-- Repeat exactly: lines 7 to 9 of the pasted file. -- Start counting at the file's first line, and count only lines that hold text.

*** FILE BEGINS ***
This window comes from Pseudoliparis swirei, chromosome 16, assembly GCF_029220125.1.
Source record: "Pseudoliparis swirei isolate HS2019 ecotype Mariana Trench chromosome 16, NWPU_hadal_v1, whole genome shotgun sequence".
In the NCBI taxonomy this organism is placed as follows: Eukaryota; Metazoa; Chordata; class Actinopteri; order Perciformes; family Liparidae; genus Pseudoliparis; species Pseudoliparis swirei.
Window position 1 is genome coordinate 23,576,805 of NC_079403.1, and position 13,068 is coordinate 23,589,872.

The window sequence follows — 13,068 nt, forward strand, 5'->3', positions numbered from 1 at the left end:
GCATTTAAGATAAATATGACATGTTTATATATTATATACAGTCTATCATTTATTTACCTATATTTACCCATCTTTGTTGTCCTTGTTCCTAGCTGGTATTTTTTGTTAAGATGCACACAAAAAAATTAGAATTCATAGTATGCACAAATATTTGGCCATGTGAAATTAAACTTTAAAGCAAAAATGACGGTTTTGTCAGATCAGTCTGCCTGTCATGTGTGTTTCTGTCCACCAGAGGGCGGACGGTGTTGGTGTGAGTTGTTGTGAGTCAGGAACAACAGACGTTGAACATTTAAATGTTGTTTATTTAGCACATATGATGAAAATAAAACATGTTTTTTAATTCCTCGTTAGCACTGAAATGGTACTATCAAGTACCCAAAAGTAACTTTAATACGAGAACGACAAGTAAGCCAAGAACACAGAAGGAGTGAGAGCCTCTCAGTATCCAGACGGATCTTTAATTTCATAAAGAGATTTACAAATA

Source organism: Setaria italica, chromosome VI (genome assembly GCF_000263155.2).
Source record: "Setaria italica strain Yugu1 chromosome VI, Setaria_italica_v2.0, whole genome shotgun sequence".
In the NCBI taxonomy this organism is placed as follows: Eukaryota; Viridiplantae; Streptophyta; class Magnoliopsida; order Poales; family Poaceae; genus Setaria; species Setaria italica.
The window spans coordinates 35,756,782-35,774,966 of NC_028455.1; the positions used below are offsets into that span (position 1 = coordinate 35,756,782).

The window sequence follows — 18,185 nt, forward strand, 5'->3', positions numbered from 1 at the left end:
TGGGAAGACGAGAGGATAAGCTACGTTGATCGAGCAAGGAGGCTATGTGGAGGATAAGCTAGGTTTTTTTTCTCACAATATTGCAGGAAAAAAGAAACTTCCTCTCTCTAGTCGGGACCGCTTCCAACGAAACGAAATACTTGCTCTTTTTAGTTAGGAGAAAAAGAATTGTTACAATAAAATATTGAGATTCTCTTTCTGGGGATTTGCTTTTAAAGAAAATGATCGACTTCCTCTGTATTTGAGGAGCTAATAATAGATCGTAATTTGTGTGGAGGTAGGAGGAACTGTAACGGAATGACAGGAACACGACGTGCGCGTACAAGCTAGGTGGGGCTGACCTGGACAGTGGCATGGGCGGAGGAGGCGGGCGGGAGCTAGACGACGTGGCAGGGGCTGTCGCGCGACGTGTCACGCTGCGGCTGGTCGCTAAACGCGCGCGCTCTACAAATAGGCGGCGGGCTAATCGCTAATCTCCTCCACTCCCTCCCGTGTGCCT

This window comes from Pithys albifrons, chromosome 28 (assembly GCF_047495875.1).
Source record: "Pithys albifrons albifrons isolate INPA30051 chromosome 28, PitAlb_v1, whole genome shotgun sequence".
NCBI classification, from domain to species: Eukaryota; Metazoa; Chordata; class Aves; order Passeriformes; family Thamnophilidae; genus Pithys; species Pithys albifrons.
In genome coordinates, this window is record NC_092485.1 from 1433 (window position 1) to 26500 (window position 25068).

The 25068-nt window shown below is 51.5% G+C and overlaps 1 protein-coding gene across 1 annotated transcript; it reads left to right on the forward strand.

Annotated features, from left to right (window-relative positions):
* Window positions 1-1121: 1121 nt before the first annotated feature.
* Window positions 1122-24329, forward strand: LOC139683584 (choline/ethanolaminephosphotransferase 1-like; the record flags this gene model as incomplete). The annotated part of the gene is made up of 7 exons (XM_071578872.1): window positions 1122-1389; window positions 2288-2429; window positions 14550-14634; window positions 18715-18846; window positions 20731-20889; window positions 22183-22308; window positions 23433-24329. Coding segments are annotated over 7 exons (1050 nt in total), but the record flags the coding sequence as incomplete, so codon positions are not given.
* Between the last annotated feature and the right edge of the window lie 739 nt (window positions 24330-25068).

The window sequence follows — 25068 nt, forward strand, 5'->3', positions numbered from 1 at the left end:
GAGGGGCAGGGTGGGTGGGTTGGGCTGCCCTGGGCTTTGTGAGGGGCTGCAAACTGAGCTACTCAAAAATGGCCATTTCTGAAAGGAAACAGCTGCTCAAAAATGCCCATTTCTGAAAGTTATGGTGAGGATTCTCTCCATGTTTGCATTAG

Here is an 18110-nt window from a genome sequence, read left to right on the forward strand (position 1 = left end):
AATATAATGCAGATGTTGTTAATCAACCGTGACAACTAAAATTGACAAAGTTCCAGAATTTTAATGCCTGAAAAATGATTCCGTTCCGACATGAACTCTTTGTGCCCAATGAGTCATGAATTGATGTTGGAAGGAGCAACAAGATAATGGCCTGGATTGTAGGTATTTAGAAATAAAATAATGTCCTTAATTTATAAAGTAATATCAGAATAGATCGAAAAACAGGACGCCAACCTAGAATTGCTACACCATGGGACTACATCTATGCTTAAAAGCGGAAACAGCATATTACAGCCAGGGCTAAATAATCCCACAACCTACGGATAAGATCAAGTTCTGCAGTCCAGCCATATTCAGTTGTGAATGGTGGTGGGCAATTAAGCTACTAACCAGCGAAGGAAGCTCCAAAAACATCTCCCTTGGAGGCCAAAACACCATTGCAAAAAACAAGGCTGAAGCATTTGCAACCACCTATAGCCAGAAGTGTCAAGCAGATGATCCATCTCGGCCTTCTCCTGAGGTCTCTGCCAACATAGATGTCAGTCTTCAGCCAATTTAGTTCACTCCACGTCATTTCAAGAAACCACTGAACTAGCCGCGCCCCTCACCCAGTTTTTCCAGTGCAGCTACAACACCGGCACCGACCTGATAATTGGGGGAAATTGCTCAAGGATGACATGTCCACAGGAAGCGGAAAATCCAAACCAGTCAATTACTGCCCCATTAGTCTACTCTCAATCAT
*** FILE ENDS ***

Source organism: Setaria italica, chromosome VI (genome assembly GCF_000263155.2).
Source record: "Setaria italica strain Yugu1 chromosome VI, Setaria_italica_v2.0, whole genome shotgun sequence".
In the NCBI taxonomy this organism is placed as follows: Eukaryota; Viridiplantae; Streptophyta; class Magnoliopsida; order Poales; family Poaceae; genus Setaria; species Setaria italica.